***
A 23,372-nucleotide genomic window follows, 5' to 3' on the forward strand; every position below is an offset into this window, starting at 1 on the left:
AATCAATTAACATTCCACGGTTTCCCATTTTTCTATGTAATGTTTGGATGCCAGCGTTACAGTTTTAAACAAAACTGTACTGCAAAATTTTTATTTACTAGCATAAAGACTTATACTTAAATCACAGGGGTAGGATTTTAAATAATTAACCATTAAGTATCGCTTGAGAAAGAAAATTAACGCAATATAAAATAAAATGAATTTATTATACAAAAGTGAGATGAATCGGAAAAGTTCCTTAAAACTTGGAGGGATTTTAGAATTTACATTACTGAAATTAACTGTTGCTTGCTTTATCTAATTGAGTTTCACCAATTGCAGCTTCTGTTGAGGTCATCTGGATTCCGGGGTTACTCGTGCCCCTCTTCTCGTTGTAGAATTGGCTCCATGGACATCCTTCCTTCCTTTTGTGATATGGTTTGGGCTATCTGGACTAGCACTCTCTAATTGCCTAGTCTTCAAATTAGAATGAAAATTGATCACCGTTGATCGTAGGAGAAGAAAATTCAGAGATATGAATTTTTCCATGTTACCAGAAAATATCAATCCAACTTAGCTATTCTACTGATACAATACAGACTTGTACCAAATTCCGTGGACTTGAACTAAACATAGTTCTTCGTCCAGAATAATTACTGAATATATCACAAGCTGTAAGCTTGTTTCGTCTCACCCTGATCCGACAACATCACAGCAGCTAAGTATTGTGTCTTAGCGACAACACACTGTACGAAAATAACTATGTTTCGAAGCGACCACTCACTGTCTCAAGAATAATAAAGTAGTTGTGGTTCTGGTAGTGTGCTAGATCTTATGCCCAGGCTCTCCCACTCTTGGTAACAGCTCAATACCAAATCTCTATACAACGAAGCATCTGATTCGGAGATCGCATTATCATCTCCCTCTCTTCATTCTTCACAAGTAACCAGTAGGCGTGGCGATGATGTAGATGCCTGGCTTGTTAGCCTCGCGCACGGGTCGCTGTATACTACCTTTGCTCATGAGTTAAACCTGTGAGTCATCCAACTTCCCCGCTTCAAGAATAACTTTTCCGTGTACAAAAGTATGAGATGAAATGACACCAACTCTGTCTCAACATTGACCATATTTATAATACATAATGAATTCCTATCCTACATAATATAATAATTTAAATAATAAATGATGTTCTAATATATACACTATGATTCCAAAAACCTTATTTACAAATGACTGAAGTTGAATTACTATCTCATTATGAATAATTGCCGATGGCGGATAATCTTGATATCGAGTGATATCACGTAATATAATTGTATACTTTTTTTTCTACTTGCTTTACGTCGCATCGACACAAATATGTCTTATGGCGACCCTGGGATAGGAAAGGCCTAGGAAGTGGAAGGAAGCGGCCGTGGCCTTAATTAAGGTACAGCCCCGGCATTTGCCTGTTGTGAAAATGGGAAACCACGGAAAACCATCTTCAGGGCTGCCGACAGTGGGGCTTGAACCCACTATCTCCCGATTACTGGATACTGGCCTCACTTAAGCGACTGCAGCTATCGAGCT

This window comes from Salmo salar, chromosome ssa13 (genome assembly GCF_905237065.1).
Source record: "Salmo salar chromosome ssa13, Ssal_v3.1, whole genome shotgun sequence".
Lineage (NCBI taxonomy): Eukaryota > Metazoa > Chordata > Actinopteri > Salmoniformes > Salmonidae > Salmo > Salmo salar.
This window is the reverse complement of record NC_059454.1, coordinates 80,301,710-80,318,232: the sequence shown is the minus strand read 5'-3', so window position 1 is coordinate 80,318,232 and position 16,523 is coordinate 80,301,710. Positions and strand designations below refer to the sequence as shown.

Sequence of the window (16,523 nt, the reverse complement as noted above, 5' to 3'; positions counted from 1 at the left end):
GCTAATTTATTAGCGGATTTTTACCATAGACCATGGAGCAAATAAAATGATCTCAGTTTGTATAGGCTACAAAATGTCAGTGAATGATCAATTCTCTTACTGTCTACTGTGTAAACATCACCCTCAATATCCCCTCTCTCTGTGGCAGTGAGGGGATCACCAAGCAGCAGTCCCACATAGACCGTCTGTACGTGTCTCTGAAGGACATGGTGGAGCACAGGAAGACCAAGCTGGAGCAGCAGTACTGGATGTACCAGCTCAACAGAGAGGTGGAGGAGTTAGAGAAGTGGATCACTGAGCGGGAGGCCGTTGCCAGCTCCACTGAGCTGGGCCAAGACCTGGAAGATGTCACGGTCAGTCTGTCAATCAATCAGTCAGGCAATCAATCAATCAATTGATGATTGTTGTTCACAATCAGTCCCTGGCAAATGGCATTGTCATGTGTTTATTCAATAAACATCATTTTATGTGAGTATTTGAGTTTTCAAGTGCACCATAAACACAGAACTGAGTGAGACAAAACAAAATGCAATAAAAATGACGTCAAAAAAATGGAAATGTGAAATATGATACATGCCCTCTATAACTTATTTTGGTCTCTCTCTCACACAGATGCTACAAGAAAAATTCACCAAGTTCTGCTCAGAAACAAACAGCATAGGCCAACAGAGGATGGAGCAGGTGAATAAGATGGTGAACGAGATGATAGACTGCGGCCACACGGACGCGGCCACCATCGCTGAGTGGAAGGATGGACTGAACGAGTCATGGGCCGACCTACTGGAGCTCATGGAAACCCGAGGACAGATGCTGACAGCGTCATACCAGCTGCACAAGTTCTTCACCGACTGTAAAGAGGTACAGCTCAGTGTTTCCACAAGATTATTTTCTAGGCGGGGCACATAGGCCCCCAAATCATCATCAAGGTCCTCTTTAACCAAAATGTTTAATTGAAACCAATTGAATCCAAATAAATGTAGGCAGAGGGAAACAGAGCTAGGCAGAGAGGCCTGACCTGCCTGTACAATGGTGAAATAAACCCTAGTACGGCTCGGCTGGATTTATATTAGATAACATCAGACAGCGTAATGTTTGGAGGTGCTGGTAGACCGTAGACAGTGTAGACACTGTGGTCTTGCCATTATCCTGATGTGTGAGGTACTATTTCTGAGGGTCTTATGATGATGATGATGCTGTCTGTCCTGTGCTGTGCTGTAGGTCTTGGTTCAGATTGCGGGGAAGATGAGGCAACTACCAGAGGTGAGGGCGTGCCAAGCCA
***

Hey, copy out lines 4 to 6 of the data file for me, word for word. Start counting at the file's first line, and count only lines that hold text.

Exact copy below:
Source record: "Salmo salar chromosome ssa13, Ssal_v3.1, whole genome shotgun sequence".
Lineage (NCBI taxonomy): Eukaryota > Metazoa > Chordata > Actinopteri > Salmoniformes > Salmonidae > Salmo > Salmo salar.
This window is the reverse complement of record NC_059454.1, coordinates 80,301,710-80,318,232: the sequence shown is the minus strand read 5'-3', so window position 1 is coordinate 80,318,232 and position 16,523 is coordinate 80,301,710. Positions and strand designations below refer to the sequence as shown.